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This rather extraordinary and large highly-polished, silver tray seems to be without precedent. It is of high-grade silver and seems to have been designed as a serving tray – perhaps for household staff to offer guests both a glass and a canape. It is of thick, high-grade, solid silver.
It comprises two dramatic raised side handles decorated with rococo-like scrolls and shell motifs; a large central, round well partly surrounded by a rim worked with lotus petal motifs (this is where the glasses might have stood); and a front arc-like platform decorated in high relief with solid applique plaques in fleur-de-lys and scallop form. The tray stands on four large ball feet.
Where is the tray from? There are two hints as to a possible origin. The tray is impressed on the reverse with an indistinct maker’s mark and engraved with numbers in Telugu script. The presence of Telugu suggests South Indian provenance and manufacture. The use of the fleur-de-lys suggests a possible French connection. Together, these two elements suggests that the tray might have come from the French colonial enclave in South India, Pondicherry. The quality of the tray and its use for serving at high-level functions might even suggest a vice-regal (or quasi vice-regal)provenance. (Certainly, the fleur-de-lys had been a symbol of the French monarchy.)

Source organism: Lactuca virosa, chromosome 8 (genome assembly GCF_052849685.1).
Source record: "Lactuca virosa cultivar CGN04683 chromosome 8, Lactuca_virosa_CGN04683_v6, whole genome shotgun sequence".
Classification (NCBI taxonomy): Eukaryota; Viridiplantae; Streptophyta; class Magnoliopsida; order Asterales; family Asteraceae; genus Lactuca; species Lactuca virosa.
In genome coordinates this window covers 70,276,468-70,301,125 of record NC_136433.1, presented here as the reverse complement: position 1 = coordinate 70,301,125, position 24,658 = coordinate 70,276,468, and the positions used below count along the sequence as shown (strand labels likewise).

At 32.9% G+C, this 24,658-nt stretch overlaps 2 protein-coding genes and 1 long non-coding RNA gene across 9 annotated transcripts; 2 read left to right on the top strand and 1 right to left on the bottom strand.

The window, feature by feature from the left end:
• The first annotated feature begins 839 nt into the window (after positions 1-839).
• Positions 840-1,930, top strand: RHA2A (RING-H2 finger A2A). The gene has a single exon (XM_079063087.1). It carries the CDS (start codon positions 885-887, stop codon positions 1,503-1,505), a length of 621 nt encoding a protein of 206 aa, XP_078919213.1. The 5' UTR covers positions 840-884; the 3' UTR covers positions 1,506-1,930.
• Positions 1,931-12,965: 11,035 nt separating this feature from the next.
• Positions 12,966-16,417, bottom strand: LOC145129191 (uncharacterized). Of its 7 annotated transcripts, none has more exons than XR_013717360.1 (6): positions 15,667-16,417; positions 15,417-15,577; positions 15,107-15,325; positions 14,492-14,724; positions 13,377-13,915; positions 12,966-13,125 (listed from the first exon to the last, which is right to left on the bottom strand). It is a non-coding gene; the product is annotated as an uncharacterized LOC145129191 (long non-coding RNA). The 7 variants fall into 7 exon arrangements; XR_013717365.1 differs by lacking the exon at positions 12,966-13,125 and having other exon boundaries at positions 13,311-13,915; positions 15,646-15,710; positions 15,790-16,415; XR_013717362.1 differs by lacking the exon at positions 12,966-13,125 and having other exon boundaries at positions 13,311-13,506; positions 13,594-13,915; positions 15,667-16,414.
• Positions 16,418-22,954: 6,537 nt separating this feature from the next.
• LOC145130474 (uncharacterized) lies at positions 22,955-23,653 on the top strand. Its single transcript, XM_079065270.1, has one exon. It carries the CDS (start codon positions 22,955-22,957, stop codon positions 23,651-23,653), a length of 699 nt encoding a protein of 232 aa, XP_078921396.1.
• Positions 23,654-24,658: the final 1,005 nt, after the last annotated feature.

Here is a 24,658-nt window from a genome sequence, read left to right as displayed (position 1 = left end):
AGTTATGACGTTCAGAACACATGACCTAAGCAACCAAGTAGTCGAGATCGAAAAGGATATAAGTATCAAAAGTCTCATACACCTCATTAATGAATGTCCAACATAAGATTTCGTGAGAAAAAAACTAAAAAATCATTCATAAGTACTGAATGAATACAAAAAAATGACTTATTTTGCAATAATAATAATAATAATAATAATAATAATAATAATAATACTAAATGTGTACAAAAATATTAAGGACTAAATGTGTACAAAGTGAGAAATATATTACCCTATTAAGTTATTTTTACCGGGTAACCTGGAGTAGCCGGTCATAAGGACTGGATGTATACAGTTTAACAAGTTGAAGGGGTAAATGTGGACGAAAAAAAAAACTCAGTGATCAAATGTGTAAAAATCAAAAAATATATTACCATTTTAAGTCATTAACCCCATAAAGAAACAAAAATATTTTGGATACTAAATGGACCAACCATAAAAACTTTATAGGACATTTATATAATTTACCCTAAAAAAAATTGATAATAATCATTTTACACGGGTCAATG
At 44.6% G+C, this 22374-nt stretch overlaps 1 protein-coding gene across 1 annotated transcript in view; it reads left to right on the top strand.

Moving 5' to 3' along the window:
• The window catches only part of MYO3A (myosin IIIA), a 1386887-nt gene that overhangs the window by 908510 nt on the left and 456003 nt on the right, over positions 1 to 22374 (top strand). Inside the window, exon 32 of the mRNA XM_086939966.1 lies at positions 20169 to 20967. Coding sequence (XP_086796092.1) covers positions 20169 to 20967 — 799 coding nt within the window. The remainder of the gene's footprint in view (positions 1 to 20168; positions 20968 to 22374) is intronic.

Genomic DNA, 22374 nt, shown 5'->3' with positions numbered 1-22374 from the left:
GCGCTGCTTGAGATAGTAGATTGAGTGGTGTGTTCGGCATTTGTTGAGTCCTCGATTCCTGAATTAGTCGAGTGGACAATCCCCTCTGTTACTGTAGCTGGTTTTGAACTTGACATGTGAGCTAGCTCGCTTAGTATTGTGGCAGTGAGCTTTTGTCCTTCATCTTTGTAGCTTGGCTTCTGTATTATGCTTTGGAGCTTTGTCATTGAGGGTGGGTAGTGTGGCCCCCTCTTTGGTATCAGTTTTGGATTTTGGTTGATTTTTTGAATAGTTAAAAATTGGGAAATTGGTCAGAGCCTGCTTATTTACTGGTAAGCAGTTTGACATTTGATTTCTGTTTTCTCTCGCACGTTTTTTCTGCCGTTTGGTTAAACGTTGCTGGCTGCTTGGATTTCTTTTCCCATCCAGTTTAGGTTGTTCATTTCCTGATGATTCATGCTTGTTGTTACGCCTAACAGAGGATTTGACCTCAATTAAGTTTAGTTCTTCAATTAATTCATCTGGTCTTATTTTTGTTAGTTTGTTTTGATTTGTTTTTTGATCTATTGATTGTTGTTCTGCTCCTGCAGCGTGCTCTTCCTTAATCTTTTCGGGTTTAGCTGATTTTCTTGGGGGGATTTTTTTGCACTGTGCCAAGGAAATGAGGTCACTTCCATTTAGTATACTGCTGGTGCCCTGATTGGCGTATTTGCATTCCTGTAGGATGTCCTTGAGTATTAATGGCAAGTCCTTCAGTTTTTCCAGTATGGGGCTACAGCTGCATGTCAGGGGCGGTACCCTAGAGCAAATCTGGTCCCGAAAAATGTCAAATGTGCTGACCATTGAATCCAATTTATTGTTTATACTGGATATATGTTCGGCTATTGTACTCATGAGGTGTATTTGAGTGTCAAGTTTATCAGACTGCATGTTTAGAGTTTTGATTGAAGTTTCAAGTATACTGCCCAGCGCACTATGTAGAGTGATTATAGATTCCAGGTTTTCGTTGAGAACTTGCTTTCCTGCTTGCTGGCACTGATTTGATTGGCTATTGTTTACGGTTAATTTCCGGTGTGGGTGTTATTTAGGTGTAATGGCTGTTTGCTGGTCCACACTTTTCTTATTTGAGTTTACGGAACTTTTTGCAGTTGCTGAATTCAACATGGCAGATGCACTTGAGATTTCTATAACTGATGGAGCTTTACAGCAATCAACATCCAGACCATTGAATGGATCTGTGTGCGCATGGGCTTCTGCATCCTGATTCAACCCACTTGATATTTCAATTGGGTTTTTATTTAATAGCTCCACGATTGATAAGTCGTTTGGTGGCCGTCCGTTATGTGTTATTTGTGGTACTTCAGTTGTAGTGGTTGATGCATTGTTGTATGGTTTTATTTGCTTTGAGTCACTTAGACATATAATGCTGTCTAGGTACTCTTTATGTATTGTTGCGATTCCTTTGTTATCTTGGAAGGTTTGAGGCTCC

Telugu is a Dravidian language spoken mainly in the southern Indian state of Andhra Pradesh but other southern states also have significant numbers of Telugu speakers.
The tray has the form of a scallop mollusc without its shell and with the roe still attached. Perhaps the platter was intended to serve scallops and champagne at diplomatic functions? It is all conjecture, but the tray is very unusual and highly sculptural. It is in excellent condition.